This is my first weekly note after the Infants Shakespeare Festival. I was so proud of the children and their brilliant performances. The plays were light, bright, charming and stood as exemplars of all that we hold dear the finest content delivered in a way that will inform the children’s character and stay with them for the rest of their lives.
Congratulations, of course, to parents and teachers as well.
This week we have been concentrating on the Golden Rule: do unto others as you would have them do unto you. And we have been considering a few very practical tips that Leon MacLaren and Shantananda Saraswati gave us.
The first one was: in order to be free of the judgments, criticisms, and requirements of others; we should endeavour to have none ourselves. So if we endeavour to meet people in an open and empathetic way, then any criticism or judgments that comes our way will have a reduced power to knock us off our perch. It doesn t mean we ignore the message, it just means we are less distracted by the oomph with which it is delivered.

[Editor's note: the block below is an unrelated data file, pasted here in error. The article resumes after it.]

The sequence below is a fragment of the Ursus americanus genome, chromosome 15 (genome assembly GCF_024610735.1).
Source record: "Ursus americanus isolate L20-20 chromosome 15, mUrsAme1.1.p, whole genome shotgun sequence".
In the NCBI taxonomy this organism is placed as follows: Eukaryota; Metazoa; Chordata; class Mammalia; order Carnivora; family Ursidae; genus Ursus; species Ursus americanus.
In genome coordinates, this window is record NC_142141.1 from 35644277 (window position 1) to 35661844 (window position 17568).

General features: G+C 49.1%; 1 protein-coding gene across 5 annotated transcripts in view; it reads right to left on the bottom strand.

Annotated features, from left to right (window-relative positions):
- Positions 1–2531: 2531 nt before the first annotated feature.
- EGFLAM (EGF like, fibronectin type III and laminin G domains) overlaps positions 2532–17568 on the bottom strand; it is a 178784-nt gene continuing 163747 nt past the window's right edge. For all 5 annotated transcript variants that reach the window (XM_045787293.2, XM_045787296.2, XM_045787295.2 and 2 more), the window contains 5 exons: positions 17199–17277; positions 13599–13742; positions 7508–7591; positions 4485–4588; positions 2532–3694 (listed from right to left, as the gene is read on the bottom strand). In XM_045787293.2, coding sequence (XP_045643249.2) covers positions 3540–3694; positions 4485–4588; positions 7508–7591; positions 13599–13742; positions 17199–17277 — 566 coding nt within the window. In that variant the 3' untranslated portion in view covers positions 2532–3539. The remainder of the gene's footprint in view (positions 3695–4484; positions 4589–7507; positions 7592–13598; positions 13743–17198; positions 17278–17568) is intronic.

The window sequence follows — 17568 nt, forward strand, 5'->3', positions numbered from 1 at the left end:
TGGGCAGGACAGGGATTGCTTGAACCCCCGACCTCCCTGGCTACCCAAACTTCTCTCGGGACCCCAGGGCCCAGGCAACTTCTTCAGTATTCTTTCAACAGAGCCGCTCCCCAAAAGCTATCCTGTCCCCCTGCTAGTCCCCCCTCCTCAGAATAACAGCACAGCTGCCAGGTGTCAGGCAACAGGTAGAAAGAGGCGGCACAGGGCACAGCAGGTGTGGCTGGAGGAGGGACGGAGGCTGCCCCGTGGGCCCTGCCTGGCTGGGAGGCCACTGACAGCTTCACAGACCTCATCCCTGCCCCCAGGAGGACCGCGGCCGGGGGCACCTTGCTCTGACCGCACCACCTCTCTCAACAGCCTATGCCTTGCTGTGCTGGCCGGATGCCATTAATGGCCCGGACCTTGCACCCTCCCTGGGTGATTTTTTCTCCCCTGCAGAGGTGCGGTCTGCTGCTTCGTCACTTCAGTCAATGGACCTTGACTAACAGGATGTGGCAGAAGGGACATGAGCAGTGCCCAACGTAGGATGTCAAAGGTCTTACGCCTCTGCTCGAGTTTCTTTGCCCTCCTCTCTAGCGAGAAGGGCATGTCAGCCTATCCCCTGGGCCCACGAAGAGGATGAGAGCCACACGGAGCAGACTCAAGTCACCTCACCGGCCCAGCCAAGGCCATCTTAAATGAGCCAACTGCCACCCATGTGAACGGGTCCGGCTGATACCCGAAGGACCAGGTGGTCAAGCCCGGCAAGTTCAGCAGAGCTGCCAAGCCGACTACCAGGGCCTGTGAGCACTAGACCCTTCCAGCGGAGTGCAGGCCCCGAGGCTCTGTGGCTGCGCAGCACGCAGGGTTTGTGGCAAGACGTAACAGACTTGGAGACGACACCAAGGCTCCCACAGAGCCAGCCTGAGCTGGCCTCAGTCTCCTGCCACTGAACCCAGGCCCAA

The second tip, from Shantana Saraswati, is similar: He advised, in the face of harsh criticism, to digest the slander as if it had never happened, but take the message, because the Universe is trying to tell you something.
The third top tip is that those in charge should only ask those in their care to do the things they are willing and able to do themselves. Plato put it this way: A teacher should not admonish children, but should first live up to their own admonishments.
I used to find myself loudly telling the children to be quiet, until I took Plato’s dictum on board. Now I generally find it easier to become quiet myself and invite the children to join me.
Answer to last week’s puzzle: The Lost Ten Tribes were the Northern Tribes of Israel who were conquered by the Assyrians in 722 BC. They were taken away into exile and were never heard of again; presumably they assimilated into the peoples among whom they were taken to live. But some still believe that various people s, like the American Indians, are the Lost Ten Tribes.
This week’s question, still on a biblical theme: Who first said: Let judgment run down as waters, and righteousness as a mighty stream. And which great man quoted it in a speech in the 20th Century?